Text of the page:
We’ve already learned the delicious (but incredibly fattening) Tudor recipe for Tarte owt of lente, the calorie-packed pie whose aim was to use up as many of the ingredients which couldn’t be eaten during lent as possible. But what exactly happened once this pie was eaten? What happened during lent in Tudor times?
Lent, as most people already know, is the time between Shrove Tuesday (pancake day!) and Easter, where many people still give up things like chocolate, fast food or drinking. This is to mark the 40 days and 40 nights which Christians believe Jesus spent in the desert avoiding temptation from the devil.
Things were pretty similar in Tudor times. At this stage, the beginning of the season of Lent was marked by Shrovetide which began on the seventh Sunday before easter. Events such as celebratory banquets and jousts were held to mark the occasion, the banquets serving up vast amounts of the cheese, meat and eggs which would be forbidden during the fast.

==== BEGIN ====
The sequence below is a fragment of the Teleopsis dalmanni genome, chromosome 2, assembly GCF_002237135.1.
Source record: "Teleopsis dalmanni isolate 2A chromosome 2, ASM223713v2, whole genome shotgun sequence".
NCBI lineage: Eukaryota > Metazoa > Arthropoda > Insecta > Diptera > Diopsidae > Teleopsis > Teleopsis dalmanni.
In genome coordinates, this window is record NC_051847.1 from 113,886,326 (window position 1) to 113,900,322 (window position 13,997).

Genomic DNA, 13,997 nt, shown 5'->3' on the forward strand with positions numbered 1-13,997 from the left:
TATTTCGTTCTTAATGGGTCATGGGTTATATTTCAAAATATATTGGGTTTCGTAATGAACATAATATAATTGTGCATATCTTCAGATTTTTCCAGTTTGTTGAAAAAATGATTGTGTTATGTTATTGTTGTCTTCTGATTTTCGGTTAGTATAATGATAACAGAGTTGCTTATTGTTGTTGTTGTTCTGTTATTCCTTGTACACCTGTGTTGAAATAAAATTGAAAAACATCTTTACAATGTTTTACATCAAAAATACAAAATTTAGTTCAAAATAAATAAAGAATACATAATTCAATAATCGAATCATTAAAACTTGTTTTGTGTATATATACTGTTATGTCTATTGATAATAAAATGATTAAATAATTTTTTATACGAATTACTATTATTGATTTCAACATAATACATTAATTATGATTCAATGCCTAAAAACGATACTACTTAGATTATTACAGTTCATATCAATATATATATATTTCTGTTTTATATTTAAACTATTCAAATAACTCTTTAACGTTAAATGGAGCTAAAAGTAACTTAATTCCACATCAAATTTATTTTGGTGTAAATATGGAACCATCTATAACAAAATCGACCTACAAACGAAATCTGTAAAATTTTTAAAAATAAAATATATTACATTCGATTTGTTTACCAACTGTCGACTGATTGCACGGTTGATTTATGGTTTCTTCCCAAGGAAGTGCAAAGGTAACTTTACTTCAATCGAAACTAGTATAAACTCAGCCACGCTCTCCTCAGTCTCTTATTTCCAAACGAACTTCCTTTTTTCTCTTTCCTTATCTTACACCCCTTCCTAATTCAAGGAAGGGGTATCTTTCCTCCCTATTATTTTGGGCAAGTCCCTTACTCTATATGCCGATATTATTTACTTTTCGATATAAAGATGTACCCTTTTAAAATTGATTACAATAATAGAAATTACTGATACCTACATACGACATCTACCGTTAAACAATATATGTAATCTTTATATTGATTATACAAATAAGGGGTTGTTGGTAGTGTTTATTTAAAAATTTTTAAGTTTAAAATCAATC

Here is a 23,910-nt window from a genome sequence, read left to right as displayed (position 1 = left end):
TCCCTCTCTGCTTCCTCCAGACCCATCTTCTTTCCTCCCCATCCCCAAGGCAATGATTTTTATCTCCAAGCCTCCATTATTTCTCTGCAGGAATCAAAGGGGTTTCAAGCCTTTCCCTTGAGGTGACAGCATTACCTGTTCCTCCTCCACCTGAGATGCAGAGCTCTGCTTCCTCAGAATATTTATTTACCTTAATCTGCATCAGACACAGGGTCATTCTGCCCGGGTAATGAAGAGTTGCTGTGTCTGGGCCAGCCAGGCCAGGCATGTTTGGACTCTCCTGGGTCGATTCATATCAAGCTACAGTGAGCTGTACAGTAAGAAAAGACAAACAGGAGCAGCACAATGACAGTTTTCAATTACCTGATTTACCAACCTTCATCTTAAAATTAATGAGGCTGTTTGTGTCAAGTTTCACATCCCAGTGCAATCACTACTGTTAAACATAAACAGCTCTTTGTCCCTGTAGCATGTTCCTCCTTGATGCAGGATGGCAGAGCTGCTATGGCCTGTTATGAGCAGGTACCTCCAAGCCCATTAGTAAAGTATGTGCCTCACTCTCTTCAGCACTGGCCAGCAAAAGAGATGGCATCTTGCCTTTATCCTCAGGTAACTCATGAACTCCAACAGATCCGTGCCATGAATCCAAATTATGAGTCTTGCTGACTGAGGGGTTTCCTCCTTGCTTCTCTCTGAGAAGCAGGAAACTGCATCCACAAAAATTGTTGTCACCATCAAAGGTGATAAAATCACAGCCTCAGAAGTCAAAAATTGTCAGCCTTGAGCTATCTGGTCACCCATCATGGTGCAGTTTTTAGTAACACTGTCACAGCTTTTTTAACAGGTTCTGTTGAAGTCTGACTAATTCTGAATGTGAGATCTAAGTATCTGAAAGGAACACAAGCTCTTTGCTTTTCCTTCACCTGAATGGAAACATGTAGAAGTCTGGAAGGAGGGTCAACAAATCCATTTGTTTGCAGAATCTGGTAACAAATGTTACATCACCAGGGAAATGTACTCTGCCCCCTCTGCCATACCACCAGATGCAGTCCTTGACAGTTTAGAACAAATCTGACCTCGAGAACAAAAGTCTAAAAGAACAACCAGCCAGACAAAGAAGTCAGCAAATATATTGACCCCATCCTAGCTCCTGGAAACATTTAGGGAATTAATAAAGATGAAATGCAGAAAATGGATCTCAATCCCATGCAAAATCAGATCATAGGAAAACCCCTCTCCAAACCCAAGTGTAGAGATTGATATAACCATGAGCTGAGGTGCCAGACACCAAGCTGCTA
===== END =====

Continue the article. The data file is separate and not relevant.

The next day was referred to as Collup Monday, when many Tudor people enjoyed their last chance to eat a collup – a piece of roast or fried meat. Finally, on Shrove Tuesday, more jousts, masques and similar celebrations were held. Some Tudors marked the season by “threshing the cock”, that is, throwing things at a cockerel which had been tied up. The person to kill the cock would win a prize.
In the church during lent, cloths were used to cover the lectern and altar, and the chancel was hidden by a Lent veil. These actions were to symbolise the idea that the path to salvation was hidden.
An important aspect of Lent in Tudor times, which is not generally followed today, was that sex was completely forbidden. Lent was considered to be a period of abstention from all of life’s pleasures. This rule even applied to the King and Queen – nobody was exempt from the rules of Lent.